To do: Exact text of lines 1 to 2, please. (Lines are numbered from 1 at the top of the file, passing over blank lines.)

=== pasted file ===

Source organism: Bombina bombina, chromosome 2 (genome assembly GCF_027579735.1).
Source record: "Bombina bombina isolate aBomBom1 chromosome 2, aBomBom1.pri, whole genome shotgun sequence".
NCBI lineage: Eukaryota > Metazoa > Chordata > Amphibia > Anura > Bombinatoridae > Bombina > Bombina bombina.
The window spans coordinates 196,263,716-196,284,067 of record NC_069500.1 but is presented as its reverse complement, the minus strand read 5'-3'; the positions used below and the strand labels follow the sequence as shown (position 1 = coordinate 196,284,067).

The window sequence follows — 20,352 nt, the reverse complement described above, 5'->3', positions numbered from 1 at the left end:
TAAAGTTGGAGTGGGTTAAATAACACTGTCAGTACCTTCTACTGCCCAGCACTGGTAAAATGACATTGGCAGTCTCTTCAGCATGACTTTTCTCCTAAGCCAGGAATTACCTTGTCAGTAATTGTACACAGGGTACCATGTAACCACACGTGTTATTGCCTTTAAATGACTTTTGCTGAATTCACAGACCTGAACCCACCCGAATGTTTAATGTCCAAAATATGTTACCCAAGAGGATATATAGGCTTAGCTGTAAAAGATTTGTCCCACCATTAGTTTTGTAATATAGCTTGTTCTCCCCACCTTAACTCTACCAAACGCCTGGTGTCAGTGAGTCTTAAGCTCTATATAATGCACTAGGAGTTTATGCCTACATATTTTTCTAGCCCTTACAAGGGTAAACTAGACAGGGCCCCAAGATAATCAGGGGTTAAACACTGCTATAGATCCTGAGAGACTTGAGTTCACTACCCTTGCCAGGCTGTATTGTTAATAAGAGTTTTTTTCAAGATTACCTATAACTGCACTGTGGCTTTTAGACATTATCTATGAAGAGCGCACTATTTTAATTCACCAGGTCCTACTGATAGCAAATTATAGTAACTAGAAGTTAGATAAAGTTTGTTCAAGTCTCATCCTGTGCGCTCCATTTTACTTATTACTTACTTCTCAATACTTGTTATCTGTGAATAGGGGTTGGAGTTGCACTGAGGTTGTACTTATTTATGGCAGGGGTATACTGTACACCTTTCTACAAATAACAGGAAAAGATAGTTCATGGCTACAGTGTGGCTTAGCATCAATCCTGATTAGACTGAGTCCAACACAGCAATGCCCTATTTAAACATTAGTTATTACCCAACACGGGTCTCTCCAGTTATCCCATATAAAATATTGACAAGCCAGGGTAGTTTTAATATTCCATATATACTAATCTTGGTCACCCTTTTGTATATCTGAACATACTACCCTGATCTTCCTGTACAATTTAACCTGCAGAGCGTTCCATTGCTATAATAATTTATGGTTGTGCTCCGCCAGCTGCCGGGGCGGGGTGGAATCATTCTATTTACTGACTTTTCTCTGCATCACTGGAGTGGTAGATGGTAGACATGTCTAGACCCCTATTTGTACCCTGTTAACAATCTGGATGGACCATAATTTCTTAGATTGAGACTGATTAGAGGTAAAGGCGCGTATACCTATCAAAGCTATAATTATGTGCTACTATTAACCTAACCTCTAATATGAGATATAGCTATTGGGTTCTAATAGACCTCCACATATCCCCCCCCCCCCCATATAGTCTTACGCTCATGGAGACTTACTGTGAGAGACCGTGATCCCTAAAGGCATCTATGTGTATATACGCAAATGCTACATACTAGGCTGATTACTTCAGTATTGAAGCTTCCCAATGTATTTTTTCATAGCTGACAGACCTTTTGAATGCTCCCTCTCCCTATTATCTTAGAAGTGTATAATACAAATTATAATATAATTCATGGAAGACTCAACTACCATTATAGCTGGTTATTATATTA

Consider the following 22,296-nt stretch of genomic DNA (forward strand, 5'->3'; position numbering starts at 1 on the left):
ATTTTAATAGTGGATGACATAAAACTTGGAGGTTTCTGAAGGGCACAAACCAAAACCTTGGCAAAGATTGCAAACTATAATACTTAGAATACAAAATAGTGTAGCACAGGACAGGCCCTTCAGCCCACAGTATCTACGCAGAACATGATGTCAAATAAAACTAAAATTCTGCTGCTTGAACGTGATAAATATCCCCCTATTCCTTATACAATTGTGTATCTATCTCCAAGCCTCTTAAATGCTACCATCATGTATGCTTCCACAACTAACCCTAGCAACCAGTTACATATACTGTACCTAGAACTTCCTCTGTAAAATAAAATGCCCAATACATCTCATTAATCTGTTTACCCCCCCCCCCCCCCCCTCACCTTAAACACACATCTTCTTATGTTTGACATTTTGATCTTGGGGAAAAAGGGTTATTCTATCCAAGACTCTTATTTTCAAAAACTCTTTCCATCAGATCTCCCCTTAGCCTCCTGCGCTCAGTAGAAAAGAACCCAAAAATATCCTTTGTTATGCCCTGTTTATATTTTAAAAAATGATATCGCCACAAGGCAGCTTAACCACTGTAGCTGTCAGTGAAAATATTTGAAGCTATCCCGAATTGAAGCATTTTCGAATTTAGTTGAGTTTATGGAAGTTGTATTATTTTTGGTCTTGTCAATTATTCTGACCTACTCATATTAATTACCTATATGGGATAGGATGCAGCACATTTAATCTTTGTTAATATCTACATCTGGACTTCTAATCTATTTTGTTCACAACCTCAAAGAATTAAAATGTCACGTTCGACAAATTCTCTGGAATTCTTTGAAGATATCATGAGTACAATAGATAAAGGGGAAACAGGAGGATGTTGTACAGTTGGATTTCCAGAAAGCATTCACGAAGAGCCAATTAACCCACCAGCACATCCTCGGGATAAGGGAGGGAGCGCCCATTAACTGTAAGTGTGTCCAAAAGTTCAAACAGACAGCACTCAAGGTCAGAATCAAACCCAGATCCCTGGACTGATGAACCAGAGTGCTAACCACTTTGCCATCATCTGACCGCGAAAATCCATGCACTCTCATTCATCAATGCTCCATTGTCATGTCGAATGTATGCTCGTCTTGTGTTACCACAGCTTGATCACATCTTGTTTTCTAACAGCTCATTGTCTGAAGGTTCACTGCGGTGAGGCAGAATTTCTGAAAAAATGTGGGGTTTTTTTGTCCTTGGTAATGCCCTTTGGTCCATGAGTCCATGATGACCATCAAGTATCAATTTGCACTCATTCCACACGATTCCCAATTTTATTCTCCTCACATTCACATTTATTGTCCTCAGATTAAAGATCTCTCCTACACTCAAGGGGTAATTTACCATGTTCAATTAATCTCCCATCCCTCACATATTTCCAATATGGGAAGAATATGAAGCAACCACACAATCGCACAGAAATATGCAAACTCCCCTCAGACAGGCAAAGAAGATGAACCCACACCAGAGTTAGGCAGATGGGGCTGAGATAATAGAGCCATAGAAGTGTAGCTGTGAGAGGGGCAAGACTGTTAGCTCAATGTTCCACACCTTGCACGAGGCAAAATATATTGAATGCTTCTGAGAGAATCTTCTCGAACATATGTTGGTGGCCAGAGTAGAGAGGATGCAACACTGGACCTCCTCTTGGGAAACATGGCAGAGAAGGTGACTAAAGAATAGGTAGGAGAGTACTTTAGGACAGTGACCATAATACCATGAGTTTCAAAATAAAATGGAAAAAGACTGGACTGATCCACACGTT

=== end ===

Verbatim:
Source organism: Bombina bombina, chromosome 2 (genome assembly GCF_027579735.1).
Source record: "Bombina bombina isolate aBomBom1 chromosome 2, aBomBom1.pri, whole genome shotgun sequence".